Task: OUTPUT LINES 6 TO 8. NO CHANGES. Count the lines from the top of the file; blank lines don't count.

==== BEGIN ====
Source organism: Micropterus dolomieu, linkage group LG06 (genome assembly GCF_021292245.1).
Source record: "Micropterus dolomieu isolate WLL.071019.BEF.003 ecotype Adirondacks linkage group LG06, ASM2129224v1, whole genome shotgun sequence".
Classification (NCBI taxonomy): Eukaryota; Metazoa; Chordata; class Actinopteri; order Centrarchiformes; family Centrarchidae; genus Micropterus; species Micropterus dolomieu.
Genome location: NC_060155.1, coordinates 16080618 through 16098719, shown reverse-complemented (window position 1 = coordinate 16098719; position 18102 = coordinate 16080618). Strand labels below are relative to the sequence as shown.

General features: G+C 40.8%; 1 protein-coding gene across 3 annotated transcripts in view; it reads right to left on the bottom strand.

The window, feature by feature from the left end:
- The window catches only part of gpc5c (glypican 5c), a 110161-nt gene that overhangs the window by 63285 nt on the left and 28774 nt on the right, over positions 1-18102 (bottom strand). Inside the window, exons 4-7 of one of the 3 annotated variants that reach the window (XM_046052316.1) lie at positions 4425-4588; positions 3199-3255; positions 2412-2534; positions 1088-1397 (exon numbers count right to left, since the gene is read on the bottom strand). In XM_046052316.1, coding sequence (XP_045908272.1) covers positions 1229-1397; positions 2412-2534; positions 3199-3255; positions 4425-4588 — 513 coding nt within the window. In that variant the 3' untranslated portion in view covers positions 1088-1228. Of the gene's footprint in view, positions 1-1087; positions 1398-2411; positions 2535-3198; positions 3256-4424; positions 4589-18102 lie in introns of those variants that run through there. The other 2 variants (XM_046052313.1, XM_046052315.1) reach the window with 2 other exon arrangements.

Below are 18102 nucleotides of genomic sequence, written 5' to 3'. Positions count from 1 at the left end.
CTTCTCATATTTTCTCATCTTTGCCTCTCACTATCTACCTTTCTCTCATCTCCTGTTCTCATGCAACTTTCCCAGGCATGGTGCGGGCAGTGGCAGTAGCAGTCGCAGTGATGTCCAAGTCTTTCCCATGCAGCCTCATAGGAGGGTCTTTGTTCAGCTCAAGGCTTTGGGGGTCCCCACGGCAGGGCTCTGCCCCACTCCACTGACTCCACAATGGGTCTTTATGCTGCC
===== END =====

The window, feature by feature from the left end:
- The window catches only part of gpc5c (glypican 5c), a 110161-nt gene that overhangs the window by 63285 nt on the left and 28774 nt on the right, over positions 1-18102 (bottom strand). Inside the window, exons 4-7 of one of the 3 annotated variants that reach the window (XM_046052316.1) lie at positions 4425-4588; positions 3199-3255; positions 2412-2534; positions 1088-1397 (exon numbers count right to left, since the gene is read on the bottom strand). In XM_046052316.1, coding sequence (XP_045908272.1) covers positions 1229-1397; positions 2412-2534; positions 3199-3255; positions 4425-4588 — 513 coding nt within the window. In that variant the 3' untranslated portion in view covers positions 1088-1228. Of the gene's footprint in view, positions 1-1087; positions 1398-2411; positions 2535-3198; positions 3256-4424; positions 4589-18102 lie in introns of those variants that run through there. The other 2 variants (XM_046052313.1, XM_046052315.1) reach the window with 2 other exon arrangements.

Below are 18102 nucleotides of genomic sequence, written 5' to 3'. Positions count from 1 at the left end.